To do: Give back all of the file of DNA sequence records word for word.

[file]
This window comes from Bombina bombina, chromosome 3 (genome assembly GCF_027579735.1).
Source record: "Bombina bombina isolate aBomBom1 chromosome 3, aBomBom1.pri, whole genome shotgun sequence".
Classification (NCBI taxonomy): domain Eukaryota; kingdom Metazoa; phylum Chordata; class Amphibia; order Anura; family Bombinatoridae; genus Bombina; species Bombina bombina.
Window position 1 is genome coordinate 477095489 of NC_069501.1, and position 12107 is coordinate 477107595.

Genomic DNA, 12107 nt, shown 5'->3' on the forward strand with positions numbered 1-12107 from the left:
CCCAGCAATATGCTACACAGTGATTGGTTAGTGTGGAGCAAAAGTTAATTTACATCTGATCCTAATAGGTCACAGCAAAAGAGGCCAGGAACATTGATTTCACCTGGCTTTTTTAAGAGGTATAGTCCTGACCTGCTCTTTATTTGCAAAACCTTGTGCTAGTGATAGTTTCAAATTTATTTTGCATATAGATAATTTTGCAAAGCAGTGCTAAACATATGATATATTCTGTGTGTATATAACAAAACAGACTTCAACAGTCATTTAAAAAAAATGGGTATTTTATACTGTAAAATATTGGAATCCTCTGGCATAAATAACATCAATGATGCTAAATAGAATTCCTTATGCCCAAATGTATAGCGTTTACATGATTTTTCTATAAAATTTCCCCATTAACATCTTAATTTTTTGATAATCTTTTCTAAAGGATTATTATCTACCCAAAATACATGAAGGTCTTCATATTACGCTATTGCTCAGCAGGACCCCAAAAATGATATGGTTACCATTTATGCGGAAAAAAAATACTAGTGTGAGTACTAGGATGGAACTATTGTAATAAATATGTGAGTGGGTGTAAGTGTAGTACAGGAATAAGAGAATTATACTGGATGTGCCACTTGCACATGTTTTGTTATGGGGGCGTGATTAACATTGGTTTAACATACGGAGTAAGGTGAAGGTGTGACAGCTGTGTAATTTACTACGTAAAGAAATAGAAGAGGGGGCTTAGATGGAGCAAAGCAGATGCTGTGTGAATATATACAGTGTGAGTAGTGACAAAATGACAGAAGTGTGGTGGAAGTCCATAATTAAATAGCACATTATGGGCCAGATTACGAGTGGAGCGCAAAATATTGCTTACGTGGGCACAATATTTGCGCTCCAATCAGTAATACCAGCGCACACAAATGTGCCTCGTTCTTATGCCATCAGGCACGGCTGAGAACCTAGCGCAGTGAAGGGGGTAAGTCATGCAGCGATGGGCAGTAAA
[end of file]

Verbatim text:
This window comes from Bombina bombina, chromosome 3 (genome assembly GCF_027579735.1).
Source record: "Bombina bombina isolate aBomBom1 chromosome 3, aBomBom1.pri, whole genome shotgun sequence".
Classification (NCBI taxonomy): domain Eukaryota; kingdom Metazoa; phylum Chordata; class Amphibia; order Anura; family Bombinatoridae; genus Bombina; species Bombina bombina.
Window position 1 is genome coordinate 477095489 of NC_069501.1, and position 12107 is coordinate 477107595.

Genomic DNA, 12107 nt, shown 5'->3' on the forward strand with positions numbered 1-12107 from the left:
CCCAGCAATATGCTACACAGTGATTGGTTAGTGTGGAGCAAAAGTTAATTTACATCTGATCCTAATAGGTCACAGCAAAAGAGGCCAGGAACATTGATTTCACCTGGCTTTTTTAAGAGGTATAGTCCTGACCTGCTCTTTATTTGCAAAACCTTGTGCTAGTGATAGTTTCAAATTTATTTTGCATATAGATAATTTTGCAAAGCAGTGCTAAACATATGATATATTCTGTGTGTATATAACAAAACAGACTTCAACAGTCATTTAAAAAAAATGGGTATTTTATACTGTAAAATATTGGAATCCTCTGGCATAAATAACATCAATGATGCTAAATAGAATTCCTTATGCCCAAATGTATAGCGTTTACATGATTTTTCTATAAAATTTCCCCATTAACATCTTAATTTTTTGATAATCTTTTCTAAAGGATTATTATCTACCCAAAATACATGAAGGTCTTCATATTACGCTATTGCTCAGCAGGACCCCAAAAATGATATGGTTACCATTTATGCGGAAAAAAAATACTAGTGTGAGTACTAGGATGGAACTATTGTAATAAATATGTGAGTGGGTGTAAGTGTAGTACAGGAATAAGAGAATTATACTGGATGTGCCACTTGCACATGTTTTGTTATGGGGGCGTGATTAACATTGGTTTAACATACGGAGTAAGGTGAAGGTGTGACAGCTGTGTAATTTACTACGTAAAGAAATAGAAGAGGGGGCTTAGATGGAGCAAAGCAGATGCTGTGTGAATATATACAGTGTGAGTAGTGACAAAATGACAGAAGTGTGGTGGAAGTCCATAATTAAATAGCACATTATGGGCCAGATTACGAGTGGAGCGCAAAATATTGCTTACGTGGGCACAATATTTGCGCTCCAATCAGTAATACCAGCGCACACAAATGTGCCTCGTTCTTATGCCATCAGGCACGGCTGAGAACCTAGCGCAGTGAAGGGGGTAAGTCATGCAGCGATGGGCAGTAAA